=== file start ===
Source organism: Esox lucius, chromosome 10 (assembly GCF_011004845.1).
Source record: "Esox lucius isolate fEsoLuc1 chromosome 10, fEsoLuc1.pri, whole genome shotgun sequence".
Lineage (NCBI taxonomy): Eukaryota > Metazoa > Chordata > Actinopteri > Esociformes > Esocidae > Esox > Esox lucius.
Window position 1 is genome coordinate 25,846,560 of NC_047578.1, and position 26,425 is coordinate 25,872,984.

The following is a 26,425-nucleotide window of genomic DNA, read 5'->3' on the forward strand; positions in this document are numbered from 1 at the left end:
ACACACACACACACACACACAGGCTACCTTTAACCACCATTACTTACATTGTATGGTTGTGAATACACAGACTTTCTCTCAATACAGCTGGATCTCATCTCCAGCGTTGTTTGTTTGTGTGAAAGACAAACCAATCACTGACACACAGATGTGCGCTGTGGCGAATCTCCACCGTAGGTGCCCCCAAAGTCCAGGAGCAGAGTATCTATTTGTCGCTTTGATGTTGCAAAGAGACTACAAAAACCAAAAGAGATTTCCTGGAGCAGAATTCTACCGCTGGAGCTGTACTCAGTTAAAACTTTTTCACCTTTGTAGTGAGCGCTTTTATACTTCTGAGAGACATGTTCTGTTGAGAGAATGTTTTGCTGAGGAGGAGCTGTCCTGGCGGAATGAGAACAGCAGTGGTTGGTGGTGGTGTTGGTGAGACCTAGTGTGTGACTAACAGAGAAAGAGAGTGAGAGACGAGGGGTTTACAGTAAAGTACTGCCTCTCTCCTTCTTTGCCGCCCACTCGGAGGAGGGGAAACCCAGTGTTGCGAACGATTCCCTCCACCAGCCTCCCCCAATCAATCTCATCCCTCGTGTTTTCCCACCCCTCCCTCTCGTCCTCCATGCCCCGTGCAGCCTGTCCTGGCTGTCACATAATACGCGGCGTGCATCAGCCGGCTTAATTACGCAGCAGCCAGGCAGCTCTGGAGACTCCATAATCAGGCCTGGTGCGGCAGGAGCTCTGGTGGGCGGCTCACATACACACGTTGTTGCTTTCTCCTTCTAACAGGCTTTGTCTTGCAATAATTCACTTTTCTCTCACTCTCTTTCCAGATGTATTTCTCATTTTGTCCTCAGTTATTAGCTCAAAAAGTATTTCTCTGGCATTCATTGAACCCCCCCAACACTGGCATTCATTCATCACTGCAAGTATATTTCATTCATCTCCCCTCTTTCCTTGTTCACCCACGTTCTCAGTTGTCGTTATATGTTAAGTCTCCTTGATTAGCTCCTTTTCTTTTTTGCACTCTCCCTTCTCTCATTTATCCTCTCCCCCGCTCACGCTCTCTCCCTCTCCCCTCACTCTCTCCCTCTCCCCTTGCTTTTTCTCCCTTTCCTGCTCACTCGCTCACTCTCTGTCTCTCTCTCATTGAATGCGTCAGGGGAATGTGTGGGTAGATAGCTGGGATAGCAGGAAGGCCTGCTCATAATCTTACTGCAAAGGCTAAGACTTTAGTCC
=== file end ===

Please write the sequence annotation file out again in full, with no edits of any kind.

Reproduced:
Source organism: Esox lucius, chromosome 10 (assembly GCF_011004845.1).
Source record: "Esox lucius isolate fEsoLuc1 chromosome 10, fEsoLuc1.pri, whole genome shotgun sequence".
Lineage (NCBI taxonomy): Eukaryota > Metazoa > Chordata > Actinopteri > Esociformes > Esocidae > Esox > Esox lucius.
Window position 1 is genome coordinate 25,846,560 of NC_047578.1, and position 26,425 is coordinate 25,872,984.

The following is a 26,425-nucleotide window of genomic DNA, read 5'->3' on the forward strand; positions in this document are numbered from 1 at the left end:
ACACACACACACACACACACAGGCTACCTTTAACCACCATTACTTACATTGTATGGTTGTGAATACACAGACTTTCTCTCAATACAGCTGGATCTCATCTCCAGCGTTGTTTGTTTGTGTGAAAGACAAACCAATCACTGACACACAGATGTGCGCTGTGGCGAATCTCCACCGTAGGTGCCCCCAAAGTCCAGGAGCAGAGTATCTATTTGTCGCTTTGATGTTGCAAAGAGACTACAAAAACCAAAAGAGATTTCCTGGAGCAGAATTCTACCGCTGGAGCTGTACTCAGTTAAAACTTTTTCACCTTTGTAGTGAGCGCTTTTATACTTCTGAGAGACATGTTCTGTTGAGAGAATGTTTTGCTGAGGAGGAGCTGTCCTGGCGGAATGAGAACAGCAGTGGTTGGTGGTGGTGTTGGTGAGACCTAGTGTGTGACTAACAGAGAAAGAGAGTGAGAGACGAGGGGTTTACAGTAAAGTACTGCCTCTCTCCTTCTTTGCCGCCCACTCGGAGGAGGGGAAACCCAGTGTTGCGAACGATTCCCTCCACCAGCCTCCCCCAATCAATCTCATCCCTCGTGTTTTCCCACCCCTCCCTCTCGTCCTCCATGCCCCGTGCAGCCTGTCCTGGCTGTCACATAATACGCGGCGTGCATCAGCCGGCTTAATTACGCAGCAGCCAGGCAGCTCTGGAGACTCCATAATCAGGCCTGGTGCGGCAGGAGCTCTGGTGGGCGGCTCACATACACACGTTGTTGCTTTCTCCTTCTAACAGGCTTTGTCTTGCAATAATTCACTTTTCTCTCACTCTCTTTCCAGATGTATTTCTCATTTTGTCCTCAGTTATTAGCTCAAAAAGTATTTCTCTGGCATTCATTGAACCCCCCCAACACTGGCATTCATTCATCACTGCAAGTATATTTCATTCATCTCCCCTCTTTCCTTGTTCACCCACGTTCTCAGTTGTCGTTATATGTTAAGTCTCCTTGATTAGCTCCTTTTCTTTTTTGCACTCTCCCTTCTCTCATTTATCCTCTCCCCCGCTCACGCTCTCTCCCTCTCCCCTCACTCTCTCCCTCTCCCCTTGCTTTTTCTCCCTTTCCTGCTCACTCGCTCACTCTCTGTCTCTCTCTCATTGAATGCGTCAGGGGAATGTGTGGGTAGATAGCTGGGATAGCAGGAAGGCCTGCTCATAATCTTACTGCAAAGGCTAAGACTTTAGTCC